I recently changed hosting for my WordPress blogs. My main reasons for changing were, my host was unable to update the version of PHP which would result in being unable to update to the most recent version of WordPress. They did offer me a new hosting contract, but I would then have to migrate my blogs across, so I decided that if I needed to do that I might as well review new hosts. I had had reliability issues with my existing host. I was also concerned about upgrading to SSL (https). Both Chrome and Safari were marking non-https sites as “non-secure”.
It’s not as though I was doing e-commerce on my blogs, but it looked like Google would drop non-https sites down in their search results. I also thought the “non-secure” identification might worry people.
There were a few challenges, mainly as I took the opportunity to move a couple of my blogs to a domain of their own. I say opportunity I wasn’t sure I could recreate the same setup with the new host that I had with the old one.
Now in some recent blog posts I was getting an inconsistent result with some tweet links converting into embedded tweets and others not so. In one case in one of my blog posts one of the tweets did what it was supposed to and the other one didn’t.
I know I can do a screen grab of the tweet and embed that into the blog post, but I do like how the embedded tweet was live and dynamic, you could like or reply to the tweet from the embedded tweet.
Looking around for a potential cause of the problem and hopefully a solution I found this WordPress support link from a Google search on the issue.
Embedding with a shortcode
If you want more control over the display and layout of the tweet you are embedding, you can use a special shortcode. Copy and paste one of the following shortcodes into a post, page, or text widget. Be sure to change the tweet URL or ID to the one that you want to embed.
Looking over the feed from that time, it’s interesting to see how different Twitter would have been for me, than it is now. Back then I followed a lot less people (and I have stopped following some I followed back then), so it’s not entirely accurate reflection of what Twitter would have been like.
However there is a lot less commercial stuff and a lot less tweeting of news and links. There are no animated GIFs and no images, and no web page previews for links, so the feed is very textual, compared to my feed today. Today’s feed on the left and the 2008 feed on the right.
You can use this search method, even if you weren’t on Twitter ten years ago and you can of course change the date as well.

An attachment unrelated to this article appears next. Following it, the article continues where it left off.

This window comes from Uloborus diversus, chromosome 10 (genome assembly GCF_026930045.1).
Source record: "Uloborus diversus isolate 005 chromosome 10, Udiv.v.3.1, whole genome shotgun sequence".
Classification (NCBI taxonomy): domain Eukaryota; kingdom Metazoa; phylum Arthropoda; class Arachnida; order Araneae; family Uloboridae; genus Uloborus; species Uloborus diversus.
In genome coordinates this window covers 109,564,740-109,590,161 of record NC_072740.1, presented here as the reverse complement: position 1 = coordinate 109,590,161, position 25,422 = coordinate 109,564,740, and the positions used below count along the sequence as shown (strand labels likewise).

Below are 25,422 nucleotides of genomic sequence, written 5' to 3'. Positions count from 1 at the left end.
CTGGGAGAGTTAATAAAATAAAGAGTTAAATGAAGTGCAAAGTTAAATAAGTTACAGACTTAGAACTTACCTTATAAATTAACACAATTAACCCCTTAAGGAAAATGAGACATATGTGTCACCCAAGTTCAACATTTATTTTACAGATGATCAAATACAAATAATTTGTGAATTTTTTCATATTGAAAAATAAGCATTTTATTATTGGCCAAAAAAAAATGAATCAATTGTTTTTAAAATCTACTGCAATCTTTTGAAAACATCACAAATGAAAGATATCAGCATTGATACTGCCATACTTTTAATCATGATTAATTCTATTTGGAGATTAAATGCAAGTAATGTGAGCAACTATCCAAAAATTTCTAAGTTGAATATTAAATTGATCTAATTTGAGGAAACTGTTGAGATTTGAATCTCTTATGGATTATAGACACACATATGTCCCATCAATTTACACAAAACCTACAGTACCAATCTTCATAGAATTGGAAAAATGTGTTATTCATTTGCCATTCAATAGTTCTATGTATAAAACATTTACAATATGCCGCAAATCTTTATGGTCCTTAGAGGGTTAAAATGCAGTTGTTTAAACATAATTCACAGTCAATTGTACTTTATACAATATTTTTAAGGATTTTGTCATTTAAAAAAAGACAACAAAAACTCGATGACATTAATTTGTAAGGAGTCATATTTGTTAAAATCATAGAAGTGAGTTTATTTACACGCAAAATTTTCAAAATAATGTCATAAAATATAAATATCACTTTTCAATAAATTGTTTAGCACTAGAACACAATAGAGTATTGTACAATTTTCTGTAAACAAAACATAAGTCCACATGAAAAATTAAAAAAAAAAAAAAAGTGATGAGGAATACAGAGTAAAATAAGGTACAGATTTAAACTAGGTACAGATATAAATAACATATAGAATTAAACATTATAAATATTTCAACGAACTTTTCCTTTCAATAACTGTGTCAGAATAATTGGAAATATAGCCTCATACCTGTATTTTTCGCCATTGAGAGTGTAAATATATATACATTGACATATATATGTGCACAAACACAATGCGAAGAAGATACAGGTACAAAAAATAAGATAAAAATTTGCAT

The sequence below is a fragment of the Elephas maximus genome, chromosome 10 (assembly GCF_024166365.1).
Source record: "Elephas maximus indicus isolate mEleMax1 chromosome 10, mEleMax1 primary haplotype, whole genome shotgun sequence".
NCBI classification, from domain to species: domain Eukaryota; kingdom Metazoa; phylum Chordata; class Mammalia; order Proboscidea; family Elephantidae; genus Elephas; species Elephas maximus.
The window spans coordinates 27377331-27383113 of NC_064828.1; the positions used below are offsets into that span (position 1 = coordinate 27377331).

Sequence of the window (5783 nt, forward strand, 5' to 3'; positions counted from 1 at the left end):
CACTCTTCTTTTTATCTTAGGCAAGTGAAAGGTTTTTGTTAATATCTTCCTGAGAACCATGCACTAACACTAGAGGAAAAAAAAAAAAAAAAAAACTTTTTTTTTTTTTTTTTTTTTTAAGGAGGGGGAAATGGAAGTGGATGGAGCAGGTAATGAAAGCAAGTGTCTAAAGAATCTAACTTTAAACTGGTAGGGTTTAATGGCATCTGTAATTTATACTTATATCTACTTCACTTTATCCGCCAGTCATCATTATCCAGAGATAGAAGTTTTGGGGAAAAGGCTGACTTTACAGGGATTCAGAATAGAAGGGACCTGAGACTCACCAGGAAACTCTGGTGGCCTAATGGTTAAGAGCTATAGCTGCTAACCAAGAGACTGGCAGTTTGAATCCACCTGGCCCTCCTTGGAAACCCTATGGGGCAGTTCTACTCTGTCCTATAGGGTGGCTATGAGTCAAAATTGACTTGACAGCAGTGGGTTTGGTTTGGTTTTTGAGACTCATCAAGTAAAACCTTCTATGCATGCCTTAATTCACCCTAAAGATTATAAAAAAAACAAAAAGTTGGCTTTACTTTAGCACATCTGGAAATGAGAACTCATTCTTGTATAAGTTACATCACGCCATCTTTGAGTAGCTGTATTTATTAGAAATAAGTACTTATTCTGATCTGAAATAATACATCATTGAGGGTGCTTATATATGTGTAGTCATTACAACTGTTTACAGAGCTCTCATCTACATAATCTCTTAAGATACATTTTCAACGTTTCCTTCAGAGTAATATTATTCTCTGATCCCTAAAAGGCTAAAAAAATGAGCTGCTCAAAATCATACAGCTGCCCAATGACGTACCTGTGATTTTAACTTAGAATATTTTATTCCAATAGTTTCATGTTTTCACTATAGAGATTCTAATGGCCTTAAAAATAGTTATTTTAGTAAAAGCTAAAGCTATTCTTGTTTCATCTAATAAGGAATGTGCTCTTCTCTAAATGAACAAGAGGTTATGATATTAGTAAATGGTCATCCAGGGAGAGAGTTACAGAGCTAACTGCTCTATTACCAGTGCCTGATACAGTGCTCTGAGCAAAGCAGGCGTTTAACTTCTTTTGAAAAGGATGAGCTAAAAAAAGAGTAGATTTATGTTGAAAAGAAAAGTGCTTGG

The search query is
filter:follows until:2008-05-25 -filter:replies
What I found equally interesting, but more useful was how you can use the search function to get a strict reverse-chronological timeline with no algorithm bases tweets (or advertising). From this tweet.
By the way, if you remove the date parameter from that search and click “Latest,” you get a strict reverse-chronological timeline with no algorithm junk.
Back in the early noughties I remember attending edtech conferences and the wifi failing to cope with the number of delegates. That wasn’t surprising, they were often using a single wireless access point and when sixty plus edtech delegates hit the event with their laptops and PDAs it wasn’t much of a surprise to find the lone access point failing to deliver any wifi.
Even today I have been to events where the wifi struggles as delegates with their laptops, iPads, smartphones connect to the wifi. It is partly about the number of devices, it is also about how they are using the connection, refreshing twitter, uploading photographs, streaming video like Periscope. I also think that some people may take advantage of the fast connection (sometimes inadvertently) to download updates, podcasts and video.
At the recent UCISA Spotlight on the Digital Capabilities event in Birmingham, the conference centre wifi, which in theory could cope with 250 wireless clients, failed to deliver a stable consistent wifi connection. I found that if my laptop was connected to the wifi, it not only took time to get a connection, but every so often the connection would drop. I would say that when I had a connection it was fast and consistent. I felt lucky that I could still tweet and upload photographs using my phone on my Three 4G connection. I was getting over 60Mb/s on that connection in the main auditorium. I was quite pleased that the seats in the auditorium had tables and power sockets.